Why 'obj' in this case is object

hi everyone! Sorry, I am very beginner and do not understand often some moments
about function usage. I am solving Intermediate Algorithm Scripting, and in the task

Why does in THAT LINE BELOW the ‘obj’ is the objects { first: ‘Romeo’, last: ‘Montague’ } etc
I see this is iteration, but from where does JS get that?
And maybe anyone could suggest proper reading and explanation for this?

function whatIsInAName(collection, source) {
  const arr = [];
  // Only change code below this line
const source_arr = Object.keys(source); // array of Source Keys

//const souceKeys = Object.keys(source);

  return collection.filter(obj => {
    for (let i = 0; i < source_arr.length; i++) {

      console.log(obj) //checking obj here

      if (!obj.hasOwnProperty(source_arr[i]) ||
          obj[source_arr[i]] !== source[source_arr[i]]) {
        return false;
    return true;

  // Only change code above this line
  return arr;

whatIsInAName([{ first: "Romeo", last: "Montague" }, { first: "Mercutio", last: null }, { first: "Tybalt", last: "Capulet" }], { last: "Capulet" });

I’ve edited your post for readability. When you enter a code block into a forum post, please precede it with a separate line of three backticks and follow it with a separate line of three backticks to make it easier to read.

You can also use the “preformatted text” tool in the editor (</>) to add backticks around text.

See this post to find the backtick on your keyboard.
Note: Backticks (`) are not single quotes (').

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collection is an array and filter is a method called on that array which returns a new array. The filter method takes a function as the first argument and then uses this function to determine which items in collection should be “filtered” into the new array it returns. So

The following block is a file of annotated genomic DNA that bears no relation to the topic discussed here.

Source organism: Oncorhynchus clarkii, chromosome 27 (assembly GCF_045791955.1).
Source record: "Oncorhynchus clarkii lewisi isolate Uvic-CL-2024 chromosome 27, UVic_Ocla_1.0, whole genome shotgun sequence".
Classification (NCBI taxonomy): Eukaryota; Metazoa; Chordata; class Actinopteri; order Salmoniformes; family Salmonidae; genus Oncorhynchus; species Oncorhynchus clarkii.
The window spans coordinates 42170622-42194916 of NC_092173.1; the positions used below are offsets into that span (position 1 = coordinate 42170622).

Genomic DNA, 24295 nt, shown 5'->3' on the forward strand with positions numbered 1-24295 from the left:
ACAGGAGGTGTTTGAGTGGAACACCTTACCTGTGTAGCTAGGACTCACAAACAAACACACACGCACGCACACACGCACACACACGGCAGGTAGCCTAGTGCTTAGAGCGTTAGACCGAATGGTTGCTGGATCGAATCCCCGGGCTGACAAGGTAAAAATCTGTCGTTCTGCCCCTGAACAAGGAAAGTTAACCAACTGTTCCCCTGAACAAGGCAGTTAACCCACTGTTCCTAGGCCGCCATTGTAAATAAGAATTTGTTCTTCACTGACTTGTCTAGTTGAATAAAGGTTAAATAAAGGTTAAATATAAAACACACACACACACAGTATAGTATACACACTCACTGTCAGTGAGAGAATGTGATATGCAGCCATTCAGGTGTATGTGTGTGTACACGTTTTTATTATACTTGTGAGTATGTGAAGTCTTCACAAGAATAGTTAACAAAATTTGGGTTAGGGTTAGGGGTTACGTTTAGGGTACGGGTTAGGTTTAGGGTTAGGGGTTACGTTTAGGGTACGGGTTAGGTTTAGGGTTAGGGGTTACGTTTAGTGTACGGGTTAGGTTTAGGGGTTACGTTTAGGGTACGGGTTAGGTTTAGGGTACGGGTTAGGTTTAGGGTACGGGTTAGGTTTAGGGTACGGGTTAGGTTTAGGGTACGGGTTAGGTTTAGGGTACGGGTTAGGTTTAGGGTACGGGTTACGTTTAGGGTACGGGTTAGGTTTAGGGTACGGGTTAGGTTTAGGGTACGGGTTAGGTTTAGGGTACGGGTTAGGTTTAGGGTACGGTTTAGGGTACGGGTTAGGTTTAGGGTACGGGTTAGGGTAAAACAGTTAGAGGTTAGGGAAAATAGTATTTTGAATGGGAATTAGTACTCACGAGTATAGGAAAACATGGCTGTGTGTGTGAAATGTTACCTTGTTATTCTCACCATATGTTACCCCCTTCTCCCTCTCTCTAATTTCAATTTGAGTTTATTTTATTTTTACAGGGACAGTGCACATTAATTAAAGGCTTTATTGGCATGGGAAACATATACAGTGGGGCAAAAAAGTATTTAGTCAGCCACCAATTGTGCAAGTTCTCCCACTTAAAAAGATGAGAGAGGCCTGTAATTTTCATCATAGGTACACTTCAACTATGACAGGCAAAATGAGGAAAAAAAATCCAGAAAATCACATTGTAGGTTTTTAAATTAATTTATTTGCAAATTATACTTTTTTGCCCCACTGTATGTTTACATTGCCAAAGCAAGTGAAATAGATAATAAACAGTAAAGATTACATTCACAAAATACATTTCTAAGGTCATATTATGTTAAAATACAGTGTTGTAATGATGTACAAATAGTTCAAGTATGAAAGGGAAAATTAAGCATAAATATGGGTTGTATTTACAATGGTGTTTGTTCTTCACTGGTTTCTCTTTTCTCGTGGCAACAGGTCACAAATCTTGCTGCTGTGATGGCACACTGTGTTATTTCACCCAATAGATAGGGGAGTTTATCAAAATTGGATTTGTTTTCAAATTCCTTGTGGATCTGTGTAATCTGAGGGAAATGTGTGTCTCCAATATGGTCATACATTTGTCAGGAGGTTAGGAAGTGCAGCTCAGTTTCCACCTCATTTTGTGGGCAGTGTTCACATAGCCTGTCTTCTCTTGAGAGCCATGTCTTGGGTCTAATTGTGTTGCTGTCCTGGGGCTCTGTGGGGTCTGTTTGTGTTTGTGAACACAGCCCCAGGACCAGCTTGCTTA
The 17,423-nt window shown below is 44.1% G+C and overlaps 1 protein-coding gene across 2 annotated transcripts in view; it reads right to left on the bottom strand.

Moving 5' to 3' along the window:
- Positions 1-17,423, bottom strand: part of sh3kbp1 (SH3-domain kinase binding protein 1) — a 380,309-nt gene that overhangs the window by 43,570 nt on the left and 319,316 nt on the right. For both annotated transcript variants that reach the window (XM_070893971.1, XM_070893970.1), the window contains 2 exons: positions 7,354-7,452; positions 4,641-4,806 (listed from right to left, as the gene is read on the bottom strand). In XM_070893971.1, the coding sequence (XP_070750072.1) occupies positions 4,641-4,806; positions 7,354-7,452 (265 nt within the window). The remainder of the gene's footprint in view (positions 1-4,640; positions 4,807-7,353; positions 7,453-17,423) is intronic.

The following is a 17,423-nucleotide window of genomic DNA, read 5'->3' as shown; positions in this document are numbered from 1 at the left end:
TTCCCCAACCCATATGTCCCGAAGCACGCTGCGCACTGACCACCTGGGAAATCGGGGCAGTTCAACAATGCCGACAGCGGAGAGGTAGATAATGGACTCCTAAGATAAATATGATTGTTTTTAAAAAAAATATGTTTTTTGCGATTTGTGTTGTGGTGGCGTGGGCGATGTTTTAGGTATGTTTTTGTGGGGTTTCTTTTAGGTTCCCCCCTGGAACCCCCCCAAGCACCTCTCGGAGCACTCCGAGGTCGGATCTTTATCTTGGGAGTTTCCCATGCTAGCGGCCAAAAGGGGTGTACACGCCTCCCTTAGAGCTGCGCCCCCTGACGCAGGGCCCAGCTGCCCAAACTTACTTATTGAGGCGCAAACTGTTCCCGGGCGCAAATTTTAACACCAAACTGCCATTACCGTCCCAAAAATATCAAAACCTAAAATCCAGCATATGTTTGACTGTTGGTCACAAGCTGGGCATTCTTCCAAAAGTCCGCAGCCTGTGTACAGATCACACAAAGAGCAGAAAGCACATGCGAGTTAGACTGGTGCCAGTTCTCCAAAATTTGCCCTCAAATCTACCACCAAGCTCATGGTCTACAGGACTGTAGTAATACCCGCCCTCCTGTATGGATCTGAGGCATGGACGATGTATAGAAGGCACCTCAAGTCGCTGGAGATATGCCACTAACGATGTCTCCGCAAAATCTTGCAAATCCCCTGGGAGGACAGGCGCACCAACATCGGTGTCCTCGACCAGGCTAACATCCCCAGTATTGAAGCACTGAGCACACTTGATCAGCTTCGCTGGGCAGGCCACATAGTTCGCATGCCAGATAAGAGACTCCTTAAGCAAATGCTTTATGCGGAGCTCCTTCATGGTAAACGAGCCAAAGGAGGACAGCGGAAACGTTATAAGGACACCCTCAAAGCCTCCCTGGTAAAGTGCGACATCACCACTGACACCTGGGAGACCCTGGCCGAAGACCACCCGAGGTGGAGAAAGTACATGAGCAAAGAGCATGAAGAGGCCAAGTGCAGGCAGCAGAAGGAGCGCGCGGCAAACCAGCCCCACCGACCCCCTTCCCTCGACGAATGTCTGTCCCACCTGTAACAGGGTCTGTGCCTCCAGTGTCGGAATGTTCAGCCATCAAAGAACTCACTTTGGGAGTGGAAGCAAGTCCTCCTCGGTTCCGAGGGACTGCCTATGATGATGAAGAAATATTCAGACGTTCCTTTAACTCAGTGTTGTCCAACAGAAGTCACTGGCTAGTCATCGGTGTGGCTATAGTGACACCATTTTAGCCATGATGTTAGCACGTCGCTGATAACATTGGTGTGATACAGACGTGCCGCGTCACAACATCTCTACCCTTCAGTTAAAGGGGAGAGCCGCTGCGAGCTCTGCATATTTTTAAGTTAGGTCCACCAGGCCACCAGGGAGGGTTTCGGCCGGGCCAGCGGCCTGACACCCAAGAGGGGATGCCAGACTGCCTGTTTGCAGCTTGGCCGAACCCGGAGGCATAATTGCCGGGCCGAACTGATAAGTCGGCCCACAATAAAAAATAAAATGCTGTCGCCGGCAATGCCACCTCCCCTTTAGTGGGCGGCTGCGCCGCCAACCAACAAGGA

obj => {...}

is a function definition using the arrow syntax. The function takes one parameter, which is obj in this case, but you can change that to whatever you want, you get to decide what to name that parameter. It makes sense to use obj here since collection is an array of objects.

The filter method will automatically go through each item in collection and pass it into the function you passed into filter. So each object in the collection array gets passed into your function through the obj parameter.

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thank you, kevinSmith! I will do!

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obj is just parameter, and with filter method JS uses {…} arrow function body to decide true-false, right? And for many parameters we have to use another syntax like
const obj =() => {}, isn’t?
It is very confuses me every time.

The callback function for the filter method can actually take more than one parameter. The second parameter is the index number of the current array item. So if you wanted to use that then it would look like:

return collection.filter((obj, index) => {...})

Also, if it makes it easier to understand, you don’t have to use arrow functions. You could use the traditional function definition instead:

return collection.filter(function(obj, index) { ... })

But all the cool kids use arrow functions now.

1 Like

thank you! Now I understand! It was in definition for filter method